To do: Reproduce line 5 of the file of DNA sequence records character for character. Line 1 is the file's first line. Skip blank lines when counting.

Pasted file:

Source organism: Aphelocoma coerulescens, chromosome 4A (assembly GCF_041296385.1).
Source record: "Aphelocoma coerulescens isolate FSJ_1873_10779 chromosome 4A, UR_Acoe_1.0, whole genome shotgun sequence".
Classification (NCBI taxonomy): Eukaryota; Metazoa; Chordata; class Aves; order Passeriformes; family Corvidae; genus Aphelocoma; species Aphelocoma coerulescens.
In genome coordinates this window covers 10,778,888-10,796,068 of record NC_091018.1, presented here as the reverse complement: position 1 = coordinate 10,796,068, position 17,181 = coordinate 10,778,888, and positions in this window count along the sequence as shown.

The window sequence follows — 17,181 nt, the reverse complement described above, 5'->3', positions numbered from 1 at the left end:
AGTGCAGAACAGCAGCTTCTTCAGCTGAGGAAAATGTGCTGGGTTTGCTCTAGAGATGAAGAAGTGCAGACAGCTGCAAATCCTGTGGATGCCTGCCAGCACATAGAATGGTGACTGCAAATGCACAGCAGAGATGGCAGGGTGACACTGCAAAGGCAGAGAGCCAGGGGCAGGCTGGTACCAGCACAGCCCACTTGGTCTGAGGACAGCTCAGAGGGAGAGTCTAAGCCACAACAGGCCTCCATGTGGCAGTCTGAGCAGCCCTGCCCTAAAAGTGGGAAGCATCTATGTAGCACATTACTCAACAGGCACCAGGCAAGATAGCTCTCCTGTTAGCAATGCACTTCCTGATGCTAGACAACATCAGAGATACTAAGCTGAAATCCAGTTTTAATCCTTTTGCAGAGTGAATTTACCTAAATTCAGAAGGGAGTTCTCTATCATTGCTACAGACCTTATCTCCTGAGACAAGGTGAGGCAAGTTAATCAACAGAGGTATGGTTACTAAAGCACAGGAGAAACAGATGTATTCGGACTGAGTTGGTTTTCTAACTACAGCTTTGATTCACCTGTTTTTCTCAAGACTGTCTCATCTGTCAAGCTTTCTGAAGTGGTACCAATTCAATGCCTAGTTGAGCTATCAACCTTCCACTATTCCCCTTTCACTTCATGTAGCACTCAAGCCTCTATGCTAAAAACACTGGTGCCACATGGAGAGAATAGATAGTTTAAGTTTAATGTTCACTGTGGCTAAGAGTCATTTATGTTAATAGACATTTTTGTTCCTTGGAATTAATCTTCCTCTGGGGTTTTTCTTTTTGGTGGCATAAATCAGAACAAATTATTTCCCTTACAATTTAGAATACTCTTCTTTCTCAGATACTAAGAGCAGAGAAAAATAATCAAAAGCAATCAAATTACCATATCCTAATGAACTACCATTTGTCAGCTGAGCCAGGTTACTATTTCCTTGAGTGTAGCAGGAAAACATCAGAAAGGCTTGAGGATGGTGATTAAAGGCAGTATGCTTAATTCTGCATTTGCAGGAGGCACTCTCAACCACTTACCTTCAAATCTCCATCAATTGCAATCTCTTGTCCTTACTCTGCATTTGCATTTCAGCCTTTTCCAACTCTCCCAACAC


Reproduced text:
The window sequence follows — 17,181 nt, the reverse complement described above, 5'->3', positions numbered from 1 at the left end: